By: Jeremy Klotz, Director
One of the hallmarks of a GUCI summer experience is the Shabbat celebration. It is our ultimate expression of community. In addition to our staff and campers, Shabbat is a time when we are typically joined by many guests at camp; some wanting to witness and participate in Shabbat at camp for the first time, and others yearning to relive the camp experiences of their past. Shabbat is also a litmus test for how well we are building community. As our campers and staff build relationships and become more familiar with each other and our camp program, our Shabbat celebrations become more spirited and unified.
The highlight of Shabbat, at least for me, is our shira (song session). These song sessions are events that start slow and soft, build to a spirited crescendo, and finish with some of the most beautiful harmonies. Everyone in the community lends their voice and harmony to the group, arms around each other. It is very moving. It symbolizes the intentionality and love with which we aim to build our community. We end each Shabbat evening with a big bonfire and more singing.
Many of the songs we sing on Shabbat are rooted in Hebrew. We learn them throughout the session, including their meanings and translations. Some come directly from Torah or prayer books. We use the lessons of those songs as a blueprint for how to treat each other. One song, in particular, strikes me as particularly appropriate given how we build community at camp, and given what’s going on in the United States as of late.
Olam Chesed Yibaneh
I will build this world from love . . .
And you will build this world from love . . .
And if we build this world from love . . .
Then God will build this world from love . . .
There are a few interpretations of the Hebrew word, “chesed.” It can mean “love”, “grace”, or “respect.” At GUCI, and at the many other URJ camps around the nation and in Canada, the primary tenet of community building is chesed, with any or all of the aforementioned definitions. To have a cohesive group, and to allow that group to grow in a positive way, the people in that group must learn to act in a graceful way, loving, or at the very least respecting, one another. When people in a group subscribe to this tenet, the environment created is one of inclusion, encouragement, optimism and creativity. The teachings in the song above suggest that if we are guided by the principles of chesed, God will build a world of grace, love and respect.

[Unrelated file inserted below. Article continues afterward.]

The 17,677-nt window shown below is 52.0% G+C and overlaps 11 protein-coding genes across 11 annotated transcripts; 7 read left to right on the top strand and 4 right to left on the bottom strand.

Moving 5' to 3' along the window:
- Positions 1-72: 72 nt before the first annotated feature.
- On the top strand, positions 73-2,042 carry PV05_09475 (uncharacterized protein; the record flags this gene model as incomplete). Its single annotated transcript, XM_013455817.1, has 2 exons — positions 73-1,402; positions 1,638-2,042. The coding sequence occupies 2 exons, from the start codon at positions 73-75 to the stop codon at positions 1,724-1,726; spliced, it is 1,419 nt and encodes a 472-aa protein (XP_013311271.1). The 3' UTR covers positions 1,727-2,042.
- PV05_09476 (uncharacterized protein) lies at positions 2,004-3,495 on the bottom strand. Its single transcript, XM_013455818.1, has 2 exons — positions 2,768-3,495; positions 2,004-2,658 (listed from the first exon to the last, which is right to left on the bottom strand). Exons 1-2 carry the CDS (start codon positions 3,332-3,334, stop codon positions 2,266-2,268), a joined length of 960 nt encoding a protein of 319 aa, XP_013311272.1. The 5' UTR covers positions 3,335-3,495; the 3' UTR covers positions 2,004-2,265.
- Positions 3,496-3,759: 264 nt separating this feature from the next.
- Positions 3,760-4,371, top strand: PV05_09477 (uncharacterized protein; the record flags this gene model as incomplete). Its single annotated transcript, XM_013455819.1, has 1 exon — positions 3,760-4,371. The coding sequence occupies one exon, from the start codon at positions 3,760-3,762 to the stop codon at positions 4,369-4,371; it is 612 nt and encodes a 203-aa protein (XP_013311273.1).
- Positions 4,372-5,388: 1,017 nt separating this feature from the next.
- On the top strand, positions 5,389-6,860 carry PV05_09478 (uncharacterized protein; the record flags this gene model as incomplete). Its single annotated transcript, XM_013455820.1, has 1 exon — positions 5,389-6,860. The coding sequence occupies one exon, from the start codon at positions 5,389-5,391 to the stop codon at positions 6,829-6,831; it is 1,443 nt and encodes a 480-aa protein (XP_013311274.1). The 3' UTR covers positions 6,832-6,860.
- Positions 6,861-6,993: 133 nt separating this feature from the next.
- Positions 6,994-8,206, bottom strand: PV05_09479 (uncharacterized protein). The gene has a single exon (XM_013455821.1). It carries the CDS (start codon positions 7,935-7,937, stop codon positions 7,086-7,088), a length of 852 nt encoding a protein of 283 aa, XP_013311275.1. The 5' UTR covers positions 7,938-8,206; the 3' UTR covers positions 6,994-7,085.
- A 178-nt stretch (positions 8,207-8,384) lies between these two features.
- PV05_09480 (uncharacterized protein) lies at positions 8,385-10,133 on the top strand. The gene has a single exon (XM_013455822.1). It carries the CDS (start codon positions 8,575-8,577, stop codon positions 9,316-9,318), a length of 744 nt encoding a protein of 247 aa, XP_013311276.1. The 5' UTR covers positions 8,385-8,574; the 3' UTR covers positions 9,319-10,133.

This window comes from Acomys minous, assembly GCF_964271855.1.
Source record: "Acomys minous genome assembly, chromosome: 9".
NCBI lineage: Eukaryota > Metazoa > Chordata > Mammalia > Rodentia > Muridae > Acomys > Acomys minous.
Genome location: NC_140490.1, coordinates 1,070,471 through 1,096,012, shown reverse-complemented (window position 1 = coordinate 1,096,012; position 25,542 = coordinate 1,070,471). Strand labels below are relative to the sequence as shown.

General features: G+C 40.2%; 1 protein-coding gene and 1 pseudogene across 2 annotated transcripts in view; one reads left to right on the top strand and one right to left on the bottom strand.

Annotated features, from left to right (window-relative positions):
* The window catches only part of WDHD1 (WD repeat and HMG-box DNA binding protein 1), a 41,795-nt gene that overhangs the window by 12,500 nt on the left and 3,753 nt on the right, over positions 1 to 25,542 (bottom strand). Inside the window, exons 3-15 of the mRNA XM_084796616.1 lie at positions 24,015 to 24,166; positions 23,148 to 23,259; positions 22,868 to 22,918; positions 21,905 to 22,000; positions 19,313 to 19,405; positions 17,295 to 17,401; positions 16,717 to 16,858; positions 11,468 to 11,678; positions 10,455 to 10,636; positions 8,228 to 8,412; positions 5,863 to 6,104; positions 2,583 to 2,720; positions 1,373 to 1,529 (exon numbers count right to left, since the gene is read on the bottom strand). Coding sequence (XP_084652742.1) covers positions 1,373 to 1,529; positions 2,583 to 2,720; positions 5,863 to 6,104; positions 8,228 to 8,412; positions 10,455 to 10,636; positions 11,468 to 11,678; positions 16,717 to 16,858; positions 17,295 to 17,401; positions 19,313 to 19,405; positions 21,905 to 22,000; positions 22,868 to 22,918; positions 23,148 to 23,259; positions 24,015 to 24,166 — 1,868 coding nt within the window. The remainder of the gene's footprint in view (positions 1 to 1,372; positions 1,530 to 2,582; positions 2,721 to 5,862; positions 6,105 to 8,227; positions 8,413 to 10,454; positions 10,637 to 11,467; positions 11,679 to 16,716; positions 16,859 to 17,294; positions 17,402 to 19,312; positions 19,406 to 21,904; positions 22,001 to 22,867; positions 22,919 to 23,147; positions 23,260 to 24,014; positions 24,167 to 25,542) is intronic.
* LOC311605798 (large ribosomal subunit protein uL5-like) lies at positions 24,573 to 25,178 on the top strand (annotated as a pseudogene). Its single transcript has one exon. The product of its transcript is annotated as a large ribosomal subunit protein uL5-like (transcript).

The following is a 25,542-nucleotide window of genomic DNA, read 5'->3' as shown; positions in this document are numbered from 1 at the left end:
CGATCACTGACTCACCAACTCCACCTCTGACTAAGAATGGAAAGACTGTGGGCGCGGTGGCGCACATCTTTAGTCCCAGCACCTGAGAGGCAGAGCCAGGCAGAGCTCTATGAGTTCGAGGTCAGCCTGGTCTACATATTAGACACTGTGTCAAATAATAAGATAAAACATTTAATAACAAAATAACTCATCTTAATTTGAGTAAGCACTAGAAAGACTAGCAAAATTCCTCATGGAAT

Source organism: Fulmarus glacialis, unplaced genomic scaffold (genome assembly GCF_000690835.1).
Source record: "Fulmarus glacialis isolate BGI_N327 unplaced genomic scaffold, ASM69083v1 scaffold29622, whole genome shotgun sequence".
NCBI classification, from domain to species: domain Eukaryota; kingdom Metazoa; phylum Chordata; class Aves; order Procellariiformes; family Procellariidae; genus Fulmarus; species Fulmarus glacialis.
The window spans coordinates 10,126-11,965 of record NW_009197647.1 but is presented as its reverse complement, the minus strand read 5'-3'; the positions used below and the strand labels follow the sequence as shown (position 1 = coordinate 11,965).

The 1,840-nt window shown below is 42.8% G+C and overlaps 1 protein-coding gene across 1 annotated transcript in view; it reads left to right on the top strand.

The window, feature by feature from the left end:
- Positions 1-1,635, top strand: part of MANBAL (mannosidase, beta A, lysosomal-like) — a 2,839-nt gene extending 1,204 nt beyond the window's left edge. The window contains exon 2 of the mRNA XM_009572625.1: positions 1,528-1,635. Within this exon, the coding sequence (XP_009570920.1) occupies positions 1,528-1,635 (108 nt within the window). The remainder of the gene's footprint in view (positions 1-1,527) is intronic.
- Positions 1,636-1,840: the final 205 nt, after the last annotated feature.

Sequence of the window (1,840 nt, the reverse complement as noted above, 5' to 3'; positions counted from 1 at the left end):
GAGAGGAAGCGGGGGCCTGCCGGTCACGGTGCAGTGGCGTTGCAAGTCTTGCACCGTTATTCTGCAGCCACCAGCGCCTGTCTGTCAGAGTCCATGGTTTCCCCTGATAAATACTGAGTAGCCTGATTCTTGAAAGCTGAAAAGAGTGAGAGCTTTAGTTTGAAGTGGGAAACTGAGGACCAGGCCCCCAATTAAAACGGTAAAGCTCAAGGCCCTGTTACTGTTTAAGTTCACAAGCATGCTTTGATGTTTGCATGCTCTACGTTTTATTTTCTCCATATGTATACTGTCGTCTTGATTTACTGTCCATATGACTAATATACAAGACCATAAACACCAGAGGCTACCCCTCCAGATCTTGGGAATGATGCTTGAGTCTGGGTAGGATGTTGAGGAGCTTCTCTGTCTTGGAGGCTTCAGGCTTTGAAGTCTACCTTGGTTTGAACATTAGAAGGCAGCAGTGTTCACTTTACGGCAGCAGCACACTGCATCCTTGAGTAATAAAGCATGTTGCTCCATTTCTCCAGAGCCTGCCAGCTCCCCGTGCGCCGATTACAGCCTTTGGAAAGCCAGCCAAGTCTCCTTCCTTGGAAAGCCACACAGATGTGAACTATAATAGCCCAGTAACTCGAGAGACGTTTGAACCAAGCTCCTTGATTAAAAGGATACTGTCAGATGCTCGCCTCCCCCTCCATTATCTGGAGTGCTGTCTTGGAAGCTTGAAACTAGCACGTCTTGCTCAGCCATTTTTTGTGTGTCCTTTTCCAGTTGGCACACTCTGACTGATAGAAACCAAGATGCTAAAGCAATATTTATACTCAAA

For any group, it is essential that the leadership set the tone. If the leadership acts gracefully, showing respect and love for the people in the group, and if leaders demand that the people below do the same, then there is a reasonably good chance that the sentiment will flow downhill; the essential “lead by example.” I believe it far more difficult when the group is begging the leaders to act gracefully and to treat others with respect.
It fills me with pride to work for the Union for Reform Judaism, an organization built on the principle of chesed. I am thrilled to be part of a team of camps, youth programs, Israel experiences and congregations that help young people model graceful and respectful interactions, and that build community based on those principles. We all need to do our part to ensure that the young people we influence today, who will become the leaders of the next 10 – 20 years, understand the power of chesed and the divisiveness and worrisome downsides of a lack thereof. Unfortunately, as of late, there seem to be far too many examples of the latter in the world. Chesed is strong at GUCI, and we are extremely proud of it!